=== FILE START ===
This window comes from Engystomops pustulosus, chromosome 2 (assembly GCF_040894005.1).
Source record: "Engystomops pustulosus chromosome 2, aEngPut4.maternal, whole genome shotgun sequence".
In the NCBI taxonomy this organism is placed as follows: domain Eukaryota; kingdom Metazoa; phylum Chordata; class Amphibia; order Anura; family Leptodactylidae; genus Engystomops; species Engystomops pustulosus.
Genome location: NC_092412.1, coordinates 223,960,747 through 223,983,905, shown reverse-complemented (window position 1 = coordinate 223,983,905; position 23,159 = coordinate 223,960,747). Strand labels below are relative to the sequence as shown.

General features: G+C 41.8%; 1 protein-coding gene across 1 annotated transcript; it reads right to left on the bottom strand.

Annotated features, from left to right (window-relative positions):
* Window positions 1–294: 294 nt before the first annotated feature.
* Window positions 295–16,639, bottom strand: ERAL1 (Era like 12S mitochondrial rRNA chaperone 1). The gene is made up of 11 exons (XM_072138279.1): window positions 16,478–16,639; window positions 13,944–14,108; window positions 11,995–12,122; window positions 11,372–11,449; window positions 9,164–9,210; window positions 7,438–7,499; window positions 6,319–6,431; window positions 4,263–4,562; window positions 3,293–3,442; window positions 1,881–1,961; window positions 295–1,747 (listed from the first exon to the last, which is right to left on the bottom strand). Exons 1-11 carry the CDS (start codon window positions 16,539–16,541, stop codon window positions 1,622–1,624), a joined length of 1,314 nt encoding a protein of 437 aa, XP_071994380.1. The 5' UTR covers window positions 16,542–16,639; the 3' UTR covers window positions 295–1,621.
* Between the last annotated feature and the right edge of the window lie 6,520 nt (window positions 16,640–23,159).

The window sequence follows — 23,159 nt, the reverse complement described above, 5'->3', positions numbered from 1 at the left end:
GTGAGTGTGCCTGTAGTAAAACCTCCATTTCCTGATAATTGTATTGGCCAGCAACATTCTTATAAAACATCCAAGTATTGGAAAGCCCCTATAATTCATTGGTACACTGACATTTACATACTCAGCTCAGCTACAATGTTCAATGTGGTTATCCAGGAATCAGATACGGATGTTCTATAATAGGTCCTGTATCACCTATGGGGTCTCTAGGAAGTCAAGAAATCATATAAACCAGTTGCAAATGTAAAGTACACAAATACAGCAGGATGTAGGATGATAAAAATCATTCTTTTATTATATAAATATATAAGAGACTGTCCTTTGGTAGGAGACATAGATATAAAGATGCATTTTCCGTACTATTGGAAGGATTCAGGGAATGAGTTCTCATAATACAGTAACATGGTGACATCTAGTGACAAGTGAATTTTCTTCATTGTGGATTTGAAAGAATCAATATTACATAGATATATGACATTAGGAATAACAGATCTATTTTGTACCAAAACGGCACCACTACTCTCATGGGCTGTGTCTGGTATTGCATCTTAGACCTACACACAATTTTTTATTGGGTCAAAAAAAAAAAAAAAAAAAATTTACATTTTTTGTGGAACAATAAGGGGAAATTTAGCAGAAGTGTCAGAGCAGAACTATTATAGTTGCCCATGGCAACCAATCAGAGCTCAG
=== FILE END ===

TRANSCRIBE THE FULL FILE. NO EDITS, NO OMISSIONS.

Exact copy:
This window comes from Engystomops pustulosus, chromosome 2 (assembly GCF_040894005.1).
Source record: "Engystomops pustulosus chromosome 2, aEngPut4.maternal, whole genome shotgun sequence".
In the NCBI taxonomy this organism is placed as follows: domain Eukaryota; kingdom Metazoa; phylum Chordata; class Amphibia; order Anura; family Leptodactylidae; genus Engystomops; species Engystomops pustulosus.
Genome location: NC_092412.1, coordinates 223,960,747 through 223,983,905, shown reverse-complemented (window position 1 = coordinate 223,983,905; position 23,159 = coordinate 223,960,747). Strand labels below are relative to the sequence as shown.

General features: G+C 41.8%; 1 protein-coding gene across 1 annotated transcript; it reads right to left on the bottom strand.

Annotated features, from left to right (window-relative positions):
* Window positions 1–294: 294 nt before the first annotated feature.
* Window positions 295–16,639, bottom strand: ERAL1 (Era like 12S mitochondrial rRNA chaperone 1). The gene is made up of 11 exons (XM_072138279.1): window positions 16,478–16,639; window positions 13,944–14,108; window positions 11,995–12,122; window positions 11,372–11,449; window positions 9,164–9,210; window positions 7,438–7,499; window positions 6,319–6,431; window positions 4,263–4,562; window positions 3,293–3,442; window positions 1,881–1,961; window positions 295–1,747 (listed from the first exon to the last, which is right to left on the bottom strand). Exons 1-11 carry the CDS (start codon window positions 16,539–16,541, stop codon window positions 1,622–1,624), a joined length of 1,314 nt encoding a protein of 437 aa, XP_071994380.1. The 5' UTR covers window positions 16,542–16,639; the 3' UTR covers window positions 295–1,621.
* Between the last annotated feature and the right edge of the window lie 6,520 nt (window positions 16,640–23,159).

The window sequence follows — 23,159 nt, the reverse complement described above, 5'->3', positions numbered from 1 at the left end:
GTGAGTGTGCCTGTAGTAAAACCTCCATTTCCTGATAATTGTATTGGCCAGCAACATTCTTATAAAACATCCAAGTATTGGAAAGCCCCTATAATTCATTGGTACACTGACATTTACATACTCAGCTCAGCTACAATGTTCAATGTGGTTATCCAGGAATCAGATACGGATGTTCTATAATAGGTCCTGTATCACCTATGGGGTCTCTAGGAAGTCAAGAAATCATATAAACCAGTTGCAAATGTAAAGTACACAAATACAGCAGGATGTAGGATGATAAAAATCATTCTTTTATTATATAAATATATAAGAGACTGTCCTTTGGTAGGAGACATAGATATAAAGATGCATTTTCCGTACTATTGGAAGGATTCAGGGAATGAGTTCTCATAATACAGTAACATGGTGACATCTAGTGACAAGTGAATTTTCTTCATTGTGGATTTGAAAGAATCAATATTACATAGATATATGACATTAGGAATAACAGATCTATTTTGTACCAAAACGGCACCACTACTCTCATGGGCTGTGTCTGGTATTGCATCTTAGACCTACACACAATTTTTTATTGGGTCAAAAAAAAAAAAAAAAAAAATTTACATTTTTTGTGGAACAATAAGGGGAAATTTAGCAGAAGTGTCAGAGCAGAACTATTATAGTTGCCCATGGCAACCAATCAGAGCTCAG